J. P. JACKSON 1850 – 1926

From History of Texas Published in 1896

J. P. JACKSON – One does not have to carry his investigation far into the record of Hood county to find that the name of Jackson occupies a conspicuous place among the pioneers. Our subject is a worthy representative of one of the early families of central Texas and is a wide-awake, progressive citizen, who gives his support to all measures calculated to prove of benefit to the community.

Born in Gilmer county, Georgia, on the 6th of December, 1850, he is a son of Andrew Jackson, whose sketch appears above. The first seven years of his life were spent in the place of his nativity and then he accompanied his father to Texas, since which time he has been a resident of Hood county. He resided with his parents until 25 years of age, assisting his father in the labors of the field and meadow and faithfully performing his share of the farm work.

On leaving home Mr. Jackson was united in marriage with Miss Amanda E. Lane, the wedding being celebrated on the 18th of November, 1875. The lady was an orphan and came to Texas in 1869 with the family of Isaac Moore, by whom she was raised. Seven children were born to Mr. and Mrs. Jackson, as follows:

Nora Roxanna, who died at the age of nine months

Mary Lillian

Susan Ida

William Oscar

Stella Elizabeth, who died in infancy

Horace Almer and

Sidney Osborn.

After his marriage our subject purchased 300 acres of wild land on which not a furrow had been turned or an improvement made, and at once began to clear and cultivate it. There is now a tract of 105 acres under the plow, and in connection with general farming Mr. Jackson is successfully engaged in stock-raising, making a specialty of the breeding of Clydesdale horses of which he owns some very fine specimens. He has done much to advance the grade of horses in this locality and in all his business he follows progressive, up-to-date methods. His strict regard for commercial ethics and his straightforward dealing and his energy have won for him the confidence and respect of all with whom he has come in contact and at the same time have gained for him a handsome competence.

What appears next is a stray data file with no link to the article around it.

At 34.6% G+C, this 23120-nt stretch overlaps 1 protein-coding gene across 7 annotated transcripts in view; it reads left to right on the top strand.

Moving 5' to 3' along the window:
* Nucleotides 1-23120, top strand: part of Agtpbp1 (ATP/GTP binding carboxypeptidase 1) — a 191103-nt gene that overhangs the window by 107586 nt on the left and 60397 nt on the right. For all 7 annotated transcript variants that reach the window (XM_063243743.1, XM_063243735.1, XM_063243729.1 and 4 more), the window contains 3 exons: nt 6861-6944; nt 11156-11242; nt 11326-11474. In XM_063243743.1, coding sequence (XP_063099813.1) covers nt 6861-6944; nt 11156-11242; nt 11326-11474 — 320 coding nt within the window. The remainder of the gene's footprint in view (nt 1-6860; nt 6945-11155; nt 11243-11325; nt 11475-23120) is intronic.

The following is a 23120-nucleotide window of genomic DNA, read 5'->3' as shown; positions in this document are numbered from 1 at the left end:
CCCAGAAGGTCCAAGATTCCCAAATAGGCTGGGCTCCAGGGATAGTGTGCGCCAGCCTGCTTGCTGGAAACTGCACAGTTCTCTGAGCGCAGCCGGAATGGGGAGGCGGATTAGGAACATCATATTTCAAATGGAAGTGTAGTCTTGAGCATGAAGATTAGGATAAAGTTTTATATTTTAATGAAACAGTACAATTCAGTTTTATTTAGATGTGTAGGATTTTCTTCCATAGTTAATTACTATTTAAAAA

In 1892 Mr. Jackson was called upon to mourn the loss of his wife, who died on the 16th of July, at the age of 33 years, her birth having occurred on the 1st of May 1859. She was a worthy member of the Methodist Episcopal church and many friends mourned her loss. Mr. Jackson also belongs to the same church and is serving as its steward. Socially he is connected with Paluxy Lodge, No. 393, F.&.A.M., in which he has filled all the offices, and in politics he is a “free-silver” Democrat.

NOTE: J. P. Jackson died February 3, 1926 and was buried next to his wife, Amanda E. Lane, in the Rock Church Cemetery, located approximately 7 miles southwest of Tolar, in Hood County, Texas.


History of Texas, 1896, Chicago: The Lewis Publishing Co.